“Families can fall apart because you have not taken any steps to sort out the future; and that is disgraceful,” says third generation farmer Abi Reader, who runs a dairy farm in partnership with her father and uncle just outside Cardiff.
In Abi Reader’s case, it took her father’s ill health to trigger succession discussions onfarm. She had been working on the farm since her early 20s, but it was 14 years before she became a named partner in the business.
She says: “It is not that no-one wanted succession, it is just that no-one wanted to do it. I had many sleepless nights worrying about it, thinking how I would survive if something happened to another member of my family. You give up a lot when you work on a farm, so you deserve something back.”
Her solution in the intervening period was to take various agricultural courses to keep up her skills and save up money to be able to buy a house with her cousin.
She says: “It was the best thing I ever did, as it gave me a sense of self-worth to know I was employable and had somewhere to live.”
For Ms Reader, succession conversations can never come soon enough: “The barrier always seems to be time and avoiding having to have the conversation. It is farming’s bad secret, but it shouldn’t be.”
David Hanson, a relationship manager and agricultural specialist at NatWest, says farming is unusual compared to other businesses, because of the existence of family farms which have been passed down between generations.
He says: “When you talk about farming, it is about what are the exit plans for the current generation and whether the next generation will take it on.
“It is not as straightforward a conversation as before. They might not want to come back to the farm or might want to look at different ventures and use the farm as a base to develop new businesses.
Mr Hanson says it is important the next generation is not left out of the regular financial conversations, meetings with the bank and other important farm business relationships.
Before becoming a named partner, with a share of the profits, Ms Reader says she would have had difficulty running the business if something had happened to her father or uncle.
As it was, she was handicapped by challenges, including being unable to run the business by paying bills, buying equipment or making decisions.
She says: “It is very frustrating phoning the Rural Payments Agency, for example, to sort something out and being told they cannot speak to you because you are not one of the business partners.”
Even now, Ms Reader still has uncertainty around what would happen to the farm business and its physical assets, including milking cows, crops and feed, in the event of a family death. That could be resolved with a more solid agreement for how the farm could be kept running in the short-term with contracts met until a long-term decision is made.
She says: “It would be lovely to say that on day one after a death we have something which would stop us all having a family meltdown. You may not get what you always want from farm succession, but if you know, you can prepare for it.”
Mr Hanson agrees, and as well as taking away the uncertainty and sleepless nights for family members, he says having clear scenarios in place removes a risk to the survival of the farm business.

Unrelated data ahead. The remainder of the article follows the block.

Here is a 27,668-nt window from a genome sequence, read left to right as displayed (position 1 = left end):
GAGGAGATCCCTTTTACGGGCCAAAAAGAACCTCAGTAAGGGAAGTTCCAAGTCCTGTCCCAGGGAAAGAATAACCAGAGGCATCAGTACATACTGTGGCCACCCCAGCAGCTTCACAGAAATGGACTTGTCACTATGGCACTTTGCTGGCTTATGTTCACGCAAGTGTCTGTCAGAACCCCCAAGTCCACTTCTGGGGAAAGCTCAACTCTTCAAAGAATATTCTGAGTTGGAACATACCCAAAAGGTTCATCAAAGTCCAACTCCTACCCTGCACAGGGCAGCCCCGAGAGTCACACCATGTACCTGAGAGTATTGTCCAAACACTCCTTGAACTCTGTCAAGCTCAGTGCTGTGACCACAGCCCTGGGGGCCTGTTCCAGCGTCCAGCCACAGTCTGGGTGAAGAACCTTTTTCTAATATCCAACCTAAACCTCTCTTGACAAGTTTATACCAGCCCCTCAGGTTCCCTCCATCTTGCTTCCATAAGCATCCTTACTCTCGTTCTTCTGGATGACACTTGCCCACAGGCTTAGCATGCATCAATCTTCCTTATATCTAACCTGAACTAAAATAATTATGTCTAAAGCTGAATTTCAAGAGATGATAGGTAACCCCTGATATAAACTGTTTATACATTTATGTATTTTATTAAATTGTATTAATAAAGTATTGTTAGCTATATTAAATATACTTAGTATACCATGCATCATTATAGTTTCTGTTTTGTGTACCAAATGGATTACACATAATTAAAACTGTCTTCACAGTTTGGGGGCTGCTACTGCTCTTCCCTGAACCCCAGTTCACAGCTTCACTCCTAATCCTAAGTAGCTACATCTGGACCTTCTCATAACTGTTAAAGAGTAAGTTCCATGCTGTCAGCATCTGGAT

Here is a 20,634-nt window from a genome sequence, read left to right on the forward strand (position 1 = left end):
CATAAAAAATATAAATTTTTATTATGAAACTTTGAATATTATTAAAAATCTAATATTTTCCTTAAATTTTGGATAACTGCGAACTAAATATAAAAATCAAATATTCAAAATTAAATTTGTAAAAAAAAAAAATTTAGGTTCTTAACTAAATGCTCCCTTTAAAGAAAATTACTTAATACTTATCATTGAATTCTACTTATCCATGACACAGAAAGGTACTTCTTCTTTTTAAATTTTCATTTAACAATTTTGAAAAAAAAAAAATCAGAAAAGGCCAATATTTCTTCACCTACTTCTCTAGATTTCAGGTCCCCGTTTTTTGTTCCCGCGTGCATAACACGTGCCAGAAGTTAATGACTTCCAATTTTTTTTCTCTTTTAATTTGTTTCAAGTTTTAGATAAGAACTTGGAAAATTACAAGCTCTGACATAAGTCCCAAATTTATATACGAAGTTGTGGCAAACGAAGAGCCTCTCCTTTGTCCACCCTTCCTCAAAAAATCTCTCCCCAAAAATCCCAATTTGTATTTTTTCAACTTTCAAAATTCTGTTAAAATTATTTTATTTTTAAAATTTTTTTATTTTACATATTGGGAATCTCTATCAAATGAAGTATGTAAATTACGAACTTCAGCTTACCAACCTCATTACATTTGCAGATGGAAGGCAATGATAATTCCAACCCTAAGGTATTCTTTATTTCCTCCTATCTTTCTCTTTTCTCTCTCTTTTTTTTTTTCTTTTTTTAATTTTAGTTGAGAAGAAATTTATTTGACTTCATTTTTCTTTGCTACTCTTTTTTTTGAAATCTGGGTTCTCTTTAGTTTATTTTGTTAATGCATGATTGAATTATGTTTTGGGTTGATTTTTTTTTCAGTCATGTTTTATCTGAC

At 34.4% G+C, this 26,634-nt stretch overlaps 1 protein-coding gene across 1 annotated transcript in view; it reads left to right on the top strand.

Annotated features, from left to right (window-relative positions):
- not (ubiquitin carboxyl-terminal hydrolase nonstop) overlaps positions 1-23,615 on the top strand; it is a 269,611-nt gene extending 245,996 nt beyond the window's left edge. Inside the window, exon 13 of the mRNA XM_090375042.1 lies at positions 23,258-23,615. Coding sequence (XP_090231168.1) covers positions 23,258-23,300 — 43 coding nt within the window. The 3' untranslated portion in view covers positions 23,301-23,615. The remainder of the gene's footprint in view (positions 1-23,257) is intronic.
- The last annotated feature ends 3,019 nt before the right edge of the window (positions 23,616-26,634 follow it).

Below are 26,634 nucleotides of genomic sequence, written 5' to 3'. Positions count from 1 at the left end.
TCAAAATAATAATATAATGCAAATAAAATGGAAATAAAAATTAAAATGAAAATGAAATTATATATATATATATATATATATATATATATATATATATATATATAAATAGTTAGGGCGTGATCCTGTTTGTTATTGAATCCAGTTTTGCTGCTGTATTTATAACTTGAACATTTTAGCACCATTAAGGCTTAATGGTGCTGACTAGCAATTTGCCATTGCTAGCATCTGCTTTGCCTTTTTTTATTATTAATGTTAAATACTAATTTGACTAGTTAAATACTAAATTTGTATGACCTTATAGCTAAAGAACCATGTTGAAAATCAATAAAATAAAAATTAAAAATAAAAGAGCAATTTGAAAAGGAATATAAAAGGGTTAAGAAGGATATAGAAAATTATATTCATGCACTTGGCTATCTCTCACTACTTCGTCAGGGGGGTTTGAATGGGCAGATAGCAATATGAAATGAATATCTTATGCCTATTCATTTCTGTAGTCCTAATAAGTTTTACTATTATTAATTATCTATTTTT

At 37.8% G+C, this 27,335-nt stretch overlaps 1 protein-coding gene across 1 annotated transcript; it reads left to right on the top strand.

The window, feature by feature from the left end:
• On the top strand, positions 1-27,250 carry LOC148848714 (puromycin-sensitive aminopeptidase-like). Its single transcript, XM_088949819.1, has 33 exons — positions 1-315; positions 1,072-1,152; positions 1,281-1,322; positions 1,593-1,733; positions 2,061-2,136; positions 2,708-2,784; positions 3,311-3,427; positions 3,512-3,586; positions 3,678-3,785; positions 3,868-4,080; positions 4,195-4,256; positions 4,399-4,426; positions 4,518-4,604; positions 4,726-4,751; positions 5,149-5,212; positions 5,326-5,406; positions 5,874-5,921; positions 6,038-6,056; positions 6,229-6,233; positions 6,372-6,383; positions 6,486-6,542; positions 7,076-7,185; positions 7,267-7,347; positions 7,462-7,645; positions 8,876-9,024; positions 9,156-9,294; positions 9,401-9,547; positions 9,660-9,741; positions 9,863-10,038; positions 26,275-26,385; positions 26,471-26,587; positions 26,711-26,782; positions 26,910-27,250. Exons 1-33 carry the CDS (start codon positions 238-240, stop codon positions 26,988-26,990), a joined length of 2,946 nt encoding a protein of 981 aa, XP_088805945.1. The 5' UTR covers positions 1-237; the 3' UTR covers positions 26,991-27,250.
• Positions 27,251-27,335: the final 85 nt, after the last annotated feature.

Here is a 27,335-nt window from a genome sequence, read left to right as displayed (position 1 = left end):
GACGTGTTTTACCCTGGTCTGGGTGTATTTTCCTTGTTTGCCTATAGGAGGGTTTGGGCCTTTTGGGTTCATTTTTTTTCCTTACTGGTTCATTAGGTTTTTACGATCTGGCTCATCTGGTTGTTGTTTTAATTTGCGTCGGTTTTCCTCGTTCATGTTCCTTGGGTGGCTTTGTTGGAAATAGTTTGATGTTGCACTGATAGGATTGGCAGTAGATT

He says: “There can be resistance to change, but if farm businesses are not changing with the times, the bank can be concerned about the prospects for the future.
“If you have not yet properly thought through plans for the future, it is a risk to the business. You need to have measures in place to protect both the farm and your family and any financial obligations in the event of something happening to someone.”
Andrew Craven, 57, is on the other side of the succession conversation and thinking about how and when he can hand over responsibility of his farm to his two sons, both in their early 20s.
He says he has deliberately diversified his business near Boston, Lincolnshire, which includes freerange eggs, arable and haulage businesses, so there were different elements for them both to have their own responsibilities and ‘not tread on each other’s toes’.
Mr Craven says: “There are a lot of people who do not get the reins of the farm until they are 55 years old, which is a disaster in terms of the business going forward, because you are not in a position to take on new ideas and technology as someone who is 25-30 years old.”
Mr Craven who went through his own succession in the mid-1990s when his family’s farm was split four ways.
While he has not yet completelyworked out how and when he willhand over the business to his sons,he plans for them to have a financial stake within the next five yearsas soon as they are settled and in astable state.
He says: “I am very fortunate that they have both been involvedin the farm from a young age andare keen to take on the business.“I do not think you should divorceyourself from the business. I thinkthey will always want my input untilI am in my box, but I do not wantto hold them back, as even if Idisagree with decisions they make,I may not be right.”
For Mr Craven, one of the biggest barriers to succession is thequality of the relationship between parents and children and between siblings if there are more than one.
There also needs to be an income in place to provide forthe person who wants to retire.
He says: “The business has togrow and have a plan for how theperson who is going to leave canlive. That comes down to moneyand planning for this event soonerrather than later, when there istime and you have control aroundyours and your family’s future.”